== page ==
A: Sorry, this is going to be a little long, but I would say the one that bothers me the most right now is a lot of the culture around New England IPAs. I want to make clear that I did not answer New England IPAs themselves, but a lot of the culture around them. Well, the most vocal part of it at least. First, they are overtaking tap lists almost everywhere. After that, the consumer culture around them often seems so excessive. It has a huge Instagram culture. People get so worked up (on both sides) about the style. I've seen more people getting more worked up about defending bad New England IPAs from their favorite, usually local, brewery, than I have ever seen before. Not that all are bad, but there are a lot that are.

There is a lot of information about the style that just came out or is just coming out. I've never brewed one but the science behind them is fascinating. Especially since so much of it has literally come out in the last year, and there's still a lot more to figure out. I will say one thing about New England IPAs that I refuse to budge on. While yeast choice matters, the haze is not yeast in suspension! Any of the actual research done on the style supports this.

As a side note, if there are any brewers out there interested in the science behind the style, I'd recommend reading the article "Hidden Secrets of the New England IPA" in the Master Brewers Association of the Americas Technical Quarterly for the 4th quarter of 2018. There's a lot of new data in that article about the style.

Favorite? I'm going to cheat and combine a few by saying that, while IPA is grabbing a larger and larger share of the market, there are trends I wouldn't have expected becoming popular. I'd say the three trends I'm most happy about would be session beers, sour beers, and alternative fermentation beers (novel yeast species, blends containing new/different yeast and bacteria, etc). I like drinking beer. Session beers allow me to do that for a longer period of time. I also love sour beers. So I'm glad to be seeing those more and more.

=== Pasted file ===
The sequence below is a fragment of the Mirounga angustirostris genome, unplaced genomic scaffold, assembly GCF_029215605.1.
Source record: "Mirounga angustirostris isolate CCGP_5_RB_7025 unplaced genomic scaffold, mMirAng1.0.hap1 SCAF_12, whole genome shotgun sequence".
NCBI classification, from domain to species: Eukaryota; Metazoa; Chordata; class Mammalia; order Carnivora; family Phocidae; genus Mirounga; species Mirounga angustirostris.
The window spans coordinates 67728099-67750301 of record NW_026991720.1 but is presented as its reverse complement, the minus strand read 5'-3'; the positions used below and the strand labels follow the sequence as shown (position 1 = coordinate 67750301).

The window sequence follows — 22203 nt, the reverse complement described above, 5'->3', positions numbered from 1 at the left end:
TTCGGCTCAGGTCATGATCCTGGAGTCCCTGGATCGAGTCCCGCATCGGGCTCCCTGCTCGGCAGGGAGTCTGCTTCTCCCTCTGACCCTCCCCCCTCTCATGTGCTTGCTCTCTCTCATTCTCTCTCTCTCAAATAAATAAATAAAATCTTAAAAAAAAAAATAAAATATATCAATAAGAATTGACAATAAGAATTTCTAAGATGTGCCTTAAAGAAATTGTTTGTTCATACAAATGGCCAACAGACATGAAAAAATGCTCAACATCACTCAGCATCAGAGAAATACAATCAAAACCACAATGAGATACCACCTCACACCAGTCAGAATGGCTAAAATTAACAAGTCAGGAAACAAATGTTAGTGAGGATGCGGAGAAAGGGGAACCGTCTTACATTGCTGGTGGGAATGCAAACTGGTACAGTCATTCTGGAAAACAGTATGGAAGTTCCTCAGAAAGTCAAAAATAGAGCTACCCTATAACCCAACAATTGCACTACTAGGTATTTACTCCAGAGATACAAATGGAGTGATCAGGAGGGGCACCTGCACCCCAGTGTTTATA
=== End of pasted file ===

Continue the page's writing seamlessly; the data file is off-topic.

Q: What's your best-selling beer and why do you think it's so popular?

A: Being in the middle of what is thought of as Busch Light country, you'd think it would be our blonde ale, but it's not. Our blonde is very popular, but it keeps swapping places with our pale ale for the second and third spot. Our best-seller is our ESB, Extra Sexy Beer. It's our best-seller for a few reasons, that follow one after the other. For the same reason one would assume that our blonde would be our best-seller by far, is the same reason we can get people to try styles that traditionally do not sell that well. The name is actually a reference to that. I would comment how the lack of an established craft beer culture lets us sell those older styles that normally don't sell well "because they aren't new, don't have any hype, aren't sexy." One time when we were discussing what to brew next, an ESB came up. Justin, another owner, added that it would sell well because it is an "extra sexy beer." How do you say no to a name like that? So the name gets people to try it; it's a very approachable and drinkable style; it's a different type of beer than what they're used to, but something they like; then they keep drinking it.

We're very lucky where we are. Yes, people have been drinking macro for years. For many of them, we are their first foray in to craft beer. Most of our customers are willing to try about anything once though.

Q: Which beer — any beer in the world — do you wish that you created/brewed and why?

A: I'd say Russian River Pliny the Elder. I know California Common is commonly credited with being the first American beer style, but it was a product of necessity and chance. Double IPAs were really the first distinctly American style developed by choice. I realize Vinnie Cilurzo brewed a DIPA at Blind Pig called Inaugural Ale, but that one was aged on oak. Pliny the Elder at Russian River was the first DIPA as we think of them now. It's made such a lasting impression on the beer world.